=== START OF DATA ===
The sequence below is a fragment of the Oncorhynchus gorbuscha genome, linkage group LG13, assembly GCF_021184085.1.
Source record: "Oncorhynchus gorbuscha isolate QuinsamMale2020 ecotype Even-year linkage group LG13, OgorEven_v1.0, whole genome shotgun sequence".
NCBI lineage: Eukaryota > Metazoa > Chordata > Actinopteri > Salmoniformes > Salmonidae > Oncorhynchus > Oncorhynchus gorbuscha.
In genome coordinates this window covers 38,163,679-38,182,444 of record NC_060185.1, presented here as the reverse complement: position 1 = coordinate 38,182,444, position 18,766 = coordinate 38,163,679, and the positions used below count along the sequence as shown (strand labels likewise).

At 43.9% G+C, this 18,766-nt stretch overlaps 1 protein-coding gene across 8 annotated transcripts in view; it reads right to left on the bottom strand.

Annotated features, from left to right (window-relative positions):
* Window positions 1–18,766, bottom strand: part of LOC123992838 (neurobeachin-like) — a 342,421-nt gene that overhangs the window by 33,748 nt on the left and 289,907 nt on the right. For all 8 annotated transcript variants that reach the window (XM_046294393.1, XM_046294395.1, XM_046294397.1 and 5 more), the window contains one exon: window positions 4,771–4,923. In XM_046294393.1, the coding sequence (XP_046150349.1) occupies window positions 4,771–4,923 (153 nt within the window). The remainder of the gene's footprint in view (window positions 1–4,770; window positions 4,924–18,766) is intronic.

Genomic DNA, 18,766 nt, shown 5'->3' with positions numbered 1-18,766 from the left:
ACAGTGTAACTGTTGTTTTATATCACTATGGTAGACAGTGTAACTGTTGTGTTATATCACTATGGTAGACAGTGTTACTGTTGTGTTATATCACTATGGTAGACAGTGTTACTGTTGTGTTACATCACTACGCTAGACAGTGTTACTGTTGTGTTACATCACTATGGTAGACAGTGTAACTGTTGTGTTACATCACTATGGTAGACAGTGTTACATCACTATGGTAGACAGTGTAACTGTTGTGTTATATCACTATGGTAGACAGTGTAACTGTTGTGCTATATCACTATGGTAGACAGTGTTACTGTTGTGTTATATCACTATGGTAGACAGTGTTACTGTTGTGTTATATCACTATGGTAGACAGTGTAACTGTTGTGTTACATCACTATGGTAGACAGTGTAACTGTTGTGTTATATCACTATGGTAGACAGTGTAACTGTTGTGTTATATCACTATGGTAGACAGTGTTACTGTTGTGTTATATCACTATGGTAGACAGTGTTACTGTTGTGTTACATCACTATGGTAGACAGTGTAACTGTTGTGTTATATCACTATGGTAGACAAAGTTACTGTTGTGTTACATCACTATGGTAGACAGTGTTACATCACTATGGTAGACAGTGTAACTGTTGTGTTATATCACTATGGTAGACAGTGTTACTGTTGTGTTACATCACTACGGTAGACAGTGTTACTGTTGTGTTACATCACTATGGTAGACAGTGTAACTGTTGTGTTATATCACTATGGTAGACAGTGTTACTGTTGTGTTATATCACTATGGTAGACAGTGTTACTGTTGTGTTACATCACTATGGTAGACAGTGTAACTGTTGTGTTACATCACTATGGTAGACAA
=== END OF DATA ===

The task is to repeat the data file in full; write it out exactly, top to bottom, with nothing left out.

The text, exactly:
The sequence below is a fragment of the Oncorhynchus gorbuscha genome, linkage group LG13, assembly GCF_021184085.1.
Source record: "Oncorhynchus gorbuscha isolate QuinsamMale2020 ecotype Even-year linkage group LG13, OgorEven_v1.0, whole genome shotgun sequence".
NCBI lineage: Eukaryota > Metazoa > Chordata > Actinopteri > Salmoniformes > Salmonidae > Oncorhynchus > Oncorhynchus gorbuscha.
In genome coordinates this window covers 38,163,679-38,182,444 of record NC_060185.1, presented here as the reverse complement: position 1 = coordinate 38,182,444, position 18,766 = coordinate 38,163,679, and the positions used below count along the sequence as shown (strand labels likewise).

At 43.9% G+C, this 18,766-nt stretch overlaps 1 protein-coding gene across 8 annotated transcripts in view; it reads right to left on the bottom strand.

Annotated features, from left to right (window-relative positions):
* Window positions 1–18,766, bottom strand: part of LOC123992838 (neurobeachin-like) — a 342,421-nt gene that overhangs the window by 33,748 nt on the left and 289,907 nt on the right. For all 8 annotated transcript variants that reach the window (XM_046294393.1, XM_046294395.1, XM_046294397.1 and 5 more), the window contains one exon: window positions 4,771–4,923. In XM_046294393.1, the coding sequence (XP_046150349.1) occupies window positions 4,771–4,923 (153 nt within the window). The remainder of the gene's footprint in view (window positions 1–4,770; window positions 4,924–18,766) is intronic.

Genomic DNA, 18,766 nt, shown 5'->3' with positions numbered 1-18,766 from the left:
ACAGTGTAACTGTTGTTTTATATCACTATGGTAGACAGTGTAACTGTTGTGTTATATCACTATGGTAGACAGTGTTACTGTTGTGTTATATCACTATGGTAGACAGTGTTACTGTTGTGTTACATCACTACGCTAGACAGTGTTACTGTTGTGTTACATCACTATGGTAGACAGTGTAACTGTTGTGTTACATCACTATGGTAGACAGTGTTACATCACTATGGTAGACAGTGTAACTGTTGTGTTATATCACTATGGTAGACAGTGTAACTGTTGTGCTATATCACTATGGTAGACAGTGTTACTGTTGTGTTATATCACTATGGTAGACAGTGTTACTGTTGTGTTATATCACTATGGTAGACAGTGTAACTGTTGTGTTACATCACTATGGTAGACAGTGTAACTGTTGTGTTATATCACTATGGTAGACAGTGTAACTGTTGTGTTATATCACTATGGTAGACAGTGTTACTGTTGTGTTATATCACTATGGTAGACAGTGTTACTGTTGTGTTACATCACTATGGTAGACAGTGTAACTGTTGTGTTATATCACTATGGTAGACAAAGTTACTGTTGTGTTACATCACTATGGTAGACAGTGTTACATCACTATGGTAGACAGTGTAACTGTTGTGTTATATCACTATGGTAGACAGTGTTACTGTTGTGTTACATCACTACGGTAGACAGTGTTACTGTTGTGTTACATCACTATGGTAGACAGTGTAACTGTTGTGTTATATCACTATGGTAGACAGTGTTACTGTTGTGTTATATCACTATGGTAGACAGTGTTACTGTTGTGTTACATCACTATGGTAGACAGTGTAACTGTTGTGTTACATCACTATGGTAGACAA